The Impact of Vertical Integration on Physician Behavior and Healthcare Delivery: Evidence from Gastroenterology Practices
US healthcare is undergoing a period of substantial change, with many hospitals vertically integrating with physician practices. Such integration could improve quality by promoting care coordination, but could also worsen it by impacting care delivery. Evidence on how physicians alter their behavior from the changes in financial ownership and the incentive structures of the integrated organizations is scant. We examine Medicare patients treated by gastroenterologists, a specialty with a recent increase in vertical integration. Using a causal model and large-scale patient-level national panel data that include 2.6 million patient visits across 5,488 physicians, we examine changes in various measures of care delivery. We find that physicians significantly alter care processes (e.g., in using anesthesia with deep sedation) after they vertically integrate, and that patients' post-procedure complications increase substantially. We provide evidence that the financial incentive structure of the integrated practices is the main reason for the changes in physician behavior, since it discourages the integrated practices from allocating expensive resources to relatively unprofitable procedures. Although integration improves operational efficiency measured by physicians' throughput, it negatively affects quality and overall spending. We note some potential policy levers through which policymakers could mitigate the negative consequences of vertical integration.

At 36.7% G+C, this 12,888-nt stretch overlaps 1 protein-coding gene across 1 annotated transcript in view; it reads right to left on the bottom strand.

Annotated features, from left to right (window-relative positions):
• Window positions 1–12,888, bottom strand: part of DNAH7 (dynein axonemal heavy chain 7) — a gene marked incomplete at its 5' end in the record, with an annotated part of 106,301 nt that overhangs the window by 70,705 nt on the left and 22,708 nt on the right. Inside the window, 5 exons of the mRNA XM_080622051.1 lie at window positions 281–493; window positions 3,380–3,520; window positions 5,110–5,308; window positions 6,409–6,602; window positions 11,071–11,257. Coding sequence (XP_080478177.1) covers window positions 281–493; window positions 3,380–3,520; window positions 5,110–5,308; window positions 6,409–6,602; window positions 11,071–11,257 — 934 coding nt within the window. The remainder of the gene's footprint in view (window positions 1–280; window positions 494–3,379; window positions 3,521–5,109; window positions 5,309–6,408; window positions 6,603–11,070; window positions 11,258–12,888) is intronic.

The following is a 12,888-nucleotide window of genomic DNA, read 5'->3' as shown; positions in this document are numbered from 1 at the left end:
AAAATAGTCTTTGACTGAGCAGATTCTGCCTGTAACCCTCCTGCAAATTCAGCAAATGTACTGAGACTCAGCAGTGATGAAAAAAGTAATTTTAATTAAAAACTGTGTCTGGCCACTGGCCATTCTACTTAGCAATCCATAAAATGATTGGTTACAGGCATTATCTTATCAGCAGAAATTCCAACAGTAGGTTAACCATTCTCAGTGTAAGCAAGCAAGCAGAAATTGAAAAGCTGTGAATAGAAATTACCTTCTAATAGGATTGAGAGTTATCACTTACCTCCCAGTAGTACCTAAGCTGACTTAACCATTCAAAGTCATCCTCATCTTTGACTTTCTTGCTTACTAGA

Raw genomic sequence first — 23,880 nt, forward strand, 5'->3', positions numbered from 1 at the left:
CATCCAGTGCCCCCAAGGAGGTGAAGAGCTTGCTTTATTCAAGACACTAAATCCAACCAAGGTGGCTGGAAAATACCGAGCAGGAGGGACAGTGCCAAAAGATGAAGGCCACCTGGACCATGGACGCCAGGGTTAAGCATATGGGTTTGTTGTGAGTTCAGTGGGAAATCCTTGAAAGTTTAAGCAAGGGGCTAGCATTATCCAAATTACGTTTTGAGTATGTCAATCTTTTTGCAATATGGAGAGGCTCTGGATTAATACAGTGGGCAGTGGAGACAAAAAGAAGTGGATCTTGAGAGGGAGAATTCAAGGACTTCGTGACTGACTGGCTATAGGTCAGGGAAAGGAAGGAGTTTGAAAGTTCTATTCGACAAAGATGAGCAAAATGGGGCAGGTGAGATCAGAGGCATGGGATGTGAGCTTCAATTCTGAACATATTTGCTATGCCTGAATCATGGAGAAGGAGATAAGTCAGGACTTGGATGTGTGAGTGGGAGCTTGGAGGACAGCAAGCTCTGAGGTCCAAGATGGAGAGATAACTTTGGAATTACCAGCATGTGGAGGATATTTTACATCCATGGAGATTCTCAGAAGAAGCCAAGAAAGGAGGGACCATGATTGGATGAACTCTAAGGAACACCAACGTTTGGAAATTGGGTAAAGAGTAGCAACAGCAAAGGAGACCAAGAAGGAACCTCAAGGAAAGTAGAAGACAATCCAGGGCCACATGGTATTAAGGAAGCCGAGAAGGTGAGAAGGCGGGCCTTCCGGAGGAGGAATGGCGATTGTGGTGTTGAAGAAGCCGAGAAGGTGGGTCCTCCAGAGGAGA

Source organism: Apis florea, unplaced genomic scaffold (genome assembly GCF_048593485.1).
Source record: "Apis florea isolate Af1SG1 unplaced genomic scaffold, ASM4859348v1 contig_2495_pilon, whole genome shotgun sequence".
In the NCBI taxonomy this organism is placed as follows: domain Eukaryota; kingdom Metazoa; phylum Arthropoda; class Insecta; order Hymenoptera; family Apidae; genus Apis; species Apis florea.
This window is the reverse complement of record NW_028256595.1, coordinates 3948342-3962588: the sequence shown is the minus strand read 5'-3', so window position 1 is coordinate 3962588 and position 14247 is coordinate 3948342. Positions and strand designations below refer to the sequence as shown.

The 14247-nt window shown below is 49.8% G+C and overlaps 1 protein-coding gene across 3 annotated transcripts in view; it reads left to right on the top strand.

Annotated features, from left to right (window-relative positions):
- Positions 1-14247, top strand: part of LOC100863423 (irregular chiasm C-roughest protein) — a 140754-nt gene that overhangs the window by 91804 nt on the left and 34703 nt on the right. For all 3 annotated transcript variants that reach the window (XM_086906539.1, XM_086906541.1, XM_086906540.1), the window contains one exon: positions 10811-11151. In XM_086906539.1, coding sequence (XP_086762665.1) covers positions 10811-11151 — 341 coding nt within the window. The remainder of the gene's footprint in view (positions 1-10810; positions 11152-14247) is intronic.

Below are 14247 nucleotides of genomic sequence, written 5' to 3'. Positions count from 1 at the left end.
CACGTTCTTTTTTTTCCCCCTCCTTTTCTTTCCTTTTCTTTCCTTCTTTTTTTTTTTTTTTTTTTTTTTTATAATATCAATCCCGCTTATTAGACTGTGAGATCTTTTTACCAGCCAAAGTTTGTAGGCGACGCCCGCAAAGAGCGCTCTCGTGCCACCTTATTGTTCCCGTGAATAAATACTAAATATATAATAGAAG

The first author is grateful to his RA, Ibou Dieye, for his help. The views expressed herein are those of the authors and do not necessarily reflect the views of the National Bureau of Economic Research.
Dr. Hsu received funding for this project from NIH. He works at the Massachusetts General Hospital.